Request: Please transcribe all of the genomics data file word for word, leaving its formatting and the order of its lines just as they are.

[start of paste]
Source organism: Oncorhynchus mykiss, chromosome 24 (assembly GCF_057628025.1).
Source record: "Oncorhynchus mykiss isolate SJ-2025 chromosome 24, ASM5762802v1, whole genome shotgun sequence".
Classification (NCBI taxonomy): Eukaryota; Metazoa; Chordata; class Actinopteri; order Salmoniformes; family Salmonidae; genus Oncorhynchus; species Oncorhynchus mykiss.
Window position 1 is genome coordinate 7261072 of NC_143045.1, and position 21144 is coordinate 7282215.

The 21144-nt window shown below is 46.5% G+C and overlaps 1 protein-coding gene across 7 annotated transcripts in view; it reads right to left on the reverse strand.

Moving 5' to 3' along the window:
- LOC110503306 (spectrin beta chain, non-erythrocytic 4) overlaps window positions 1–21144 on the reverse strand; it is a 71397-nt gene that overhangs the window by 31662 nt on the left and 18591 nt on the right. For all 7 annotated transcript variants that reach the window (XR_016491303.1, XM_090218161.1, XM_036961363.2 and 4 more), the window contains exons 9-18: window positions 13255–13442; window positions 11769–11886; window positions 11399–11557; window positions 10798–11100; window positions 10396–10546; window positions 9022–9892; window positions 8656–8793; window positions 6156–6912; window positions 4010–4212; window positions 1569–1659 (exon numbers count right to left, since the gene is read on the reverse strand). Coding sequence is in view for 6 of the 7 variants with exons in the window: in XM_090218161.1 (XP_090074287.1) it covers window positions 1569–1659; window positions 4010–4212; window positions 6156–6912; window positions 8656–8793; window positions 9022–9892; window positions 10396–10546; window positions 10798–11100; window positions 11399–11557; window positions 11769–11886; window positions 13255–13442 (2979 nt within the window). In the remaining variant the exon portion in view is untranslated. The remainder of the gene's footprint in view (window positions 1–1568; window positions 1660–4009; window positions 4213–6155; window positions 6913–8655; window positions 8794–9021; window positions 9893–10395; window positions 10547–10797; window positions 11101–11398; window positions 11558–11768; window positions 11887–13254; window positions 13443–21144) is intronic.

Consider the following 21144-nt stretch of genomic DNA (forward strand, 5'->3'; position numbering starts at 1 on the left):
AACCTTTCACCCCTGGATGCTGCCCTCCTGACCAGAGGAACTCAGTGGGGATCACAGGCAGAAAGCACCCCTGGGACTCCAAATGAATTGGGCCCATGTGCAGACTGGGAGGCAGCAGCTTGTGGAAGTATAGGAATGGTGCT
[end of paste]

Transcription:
Source organism: Oncorhynchus mykiss, chromosome 24 (assembly GCF_057628025.1).
Source record: "Oncorhynchus mykiss isolate SJ-2025 chromosome 24, ASM5762802v1, whole genome shotgun sequence".
Classification (NCBI taxonomy): Eukaryota; Metazoa; Chordata; class Actinopteri; order Salmoniformes; family Salmonidae; genus Oncorhynchus; species Oncorhynchus mykiss.
Window position 1 is genome coordinate 7261072 of NC_143045.1, and position 21144 is coordinate 7282215.

The 21144-nt window shown below is 46.5% G+C and overlaps 1 protein-coding gene across 7 annotated transcripts in view; it reads right to left on the reverse strand.

Moving 5' to 3' along the window:
- LOC110503306 (spectrin beta chain, non-erythrocytic 4) overlaps window positions 1–21144 on the reverse strand; it is a 71397-nt gene that overhangs the window by 31662 nt on the left and 18591 nt on the right. For all 7 annotated transcript variants that reach the window (XR_016491303.1, XM_090218161.1, XM_036961363.2 and 4 more), the window contains exons 9-18: window positions 13255–13442; window positions 11769–11886; window positions 11399–11557; window positions 10798–11100; window positions 10396–10546; window positions 9022–9892; window positions 8656–8793; window positions 6156–6912; window positions 4010–4212; window positions 1569–1659 (exon numbers count right to left, since the gene is read on the reverse strand). Coding sequence is in view for 6 of the 7 variants with exons in the window: in XM_090218161.1 (XP_090074287.1) it covers window positions 1569–1659; window positions 4010–4212; window positions 6156–6912; window positions 8656–8793; window positions 9022–9892; window positions 10396–10546; window positions 10798–11100; window positions 11399–11557; window positions 11769–11886; window positions 13255–13442 (2979 nt within the window). In the remaining variant the exon portion in view is untranslated. The remainder of the gene's footprint in view (window positions 1–1568; window positions 1660–4009; window positions 4213–6155; window positions 6913–8655; window positions 8794–9021; window positions 9893–10395; window positions 10547–10797; window positions 11101–11398; window positions 11558–11768; window positions 11887–13254; window positions 13443–21144) is intronic.

Consider the following 21144-nt stretch of genomic DNA (forward strand, 5'->3'; position numbering starts at 1 on the left):
AACCTTTCACCCCTGGATGCTGCCCTCCTGACCAGAGGAACTCAGTGGGGATCACAGGCAGAAAGCACCCCTGGGACTCCAAATGAATTGGGCCCATGTGCAGACTGGGAGGCAGCAGCTTGTGGAAGTATAGGAATGGTGCT